Have you ever heard this phrase: “Happiness isn’t having what you want but wanting what you have”?

Profound, isn’t it?

I’m willing to guess a lot of us would love to be able to say that we live a happy life grounded in the contentment that we’re delighted with what we have and not consumed by wanting things we don’t already possess. The flipside of this statement might read something like this: “Have enough of everything, but not as much as I’d like.”

Dogs. They’re a generally happy sort, aren’t they? So how do they do it?

Before we ask ourselves, is my dog happy we must first understand what it is to be happy, as a dog would view it.

There is a strong case for the point of view that all a dog needs in order to survive is access to food, shelter and water. There are millions of dogs around the world for whom food, water and shelter is just about all they can expect. Survival does not equal happiness and todays domestic dogs are generally fit and healthy, so the question is are they are happy?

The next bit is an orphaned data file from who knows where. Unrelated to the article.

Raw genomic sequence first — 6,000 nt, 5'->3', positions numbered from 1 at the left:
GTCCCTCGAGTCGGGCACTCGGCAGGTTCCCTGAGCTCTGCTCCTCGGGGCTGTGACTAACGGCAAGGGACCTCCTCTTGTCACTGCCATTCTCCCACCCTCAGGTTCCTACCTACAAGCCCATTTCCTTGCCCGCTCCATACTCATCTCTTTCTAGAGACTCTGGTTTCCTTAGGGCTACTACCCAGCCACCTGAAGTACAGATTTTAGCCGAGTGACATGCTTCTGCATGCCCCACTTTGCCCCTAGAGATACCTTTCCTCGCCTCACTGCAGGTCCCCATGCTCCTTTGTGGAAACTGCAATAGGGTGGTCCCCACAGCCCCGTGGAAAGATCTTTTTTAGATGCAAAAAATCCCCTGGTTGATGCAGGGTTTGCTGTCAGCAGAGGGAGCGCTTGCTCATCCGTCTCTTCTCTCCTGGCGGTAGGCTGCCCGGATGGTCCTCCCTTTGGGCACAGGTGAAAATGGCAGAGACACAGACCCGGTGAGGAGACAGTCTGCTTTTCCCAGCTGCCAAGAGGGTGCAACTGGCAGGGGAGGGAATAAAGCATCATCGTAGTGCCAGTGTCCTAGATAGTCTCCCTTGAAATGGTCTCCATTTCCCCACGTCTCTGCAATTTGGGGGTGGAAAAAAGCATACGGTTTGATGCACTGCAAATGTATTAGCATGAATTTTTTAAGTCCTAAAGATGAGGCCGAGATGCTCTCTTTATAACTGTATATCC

Dogs are pack animals and generation after generation of selective breeding has lead to a domesticated species that thrives in the company of people. Dogs, in short, love human company. According Butcher’s Pet Care manufacturers of the more natural dog food, Butcher’s Lean & Tasty and their Healthy Happy Hound report the most popular ‘modern pack’ in the UK today for a dog consists of two adults and a child, and for over a third of dogs their pack now includes a cat!

So if we start from the position that we’re comfortably providing the basics of (good) food, access to water and shelter then we’ve actually got a very good chance of making our dogs happy simply by spending time with them. But let’s go further. What about mental stimulation?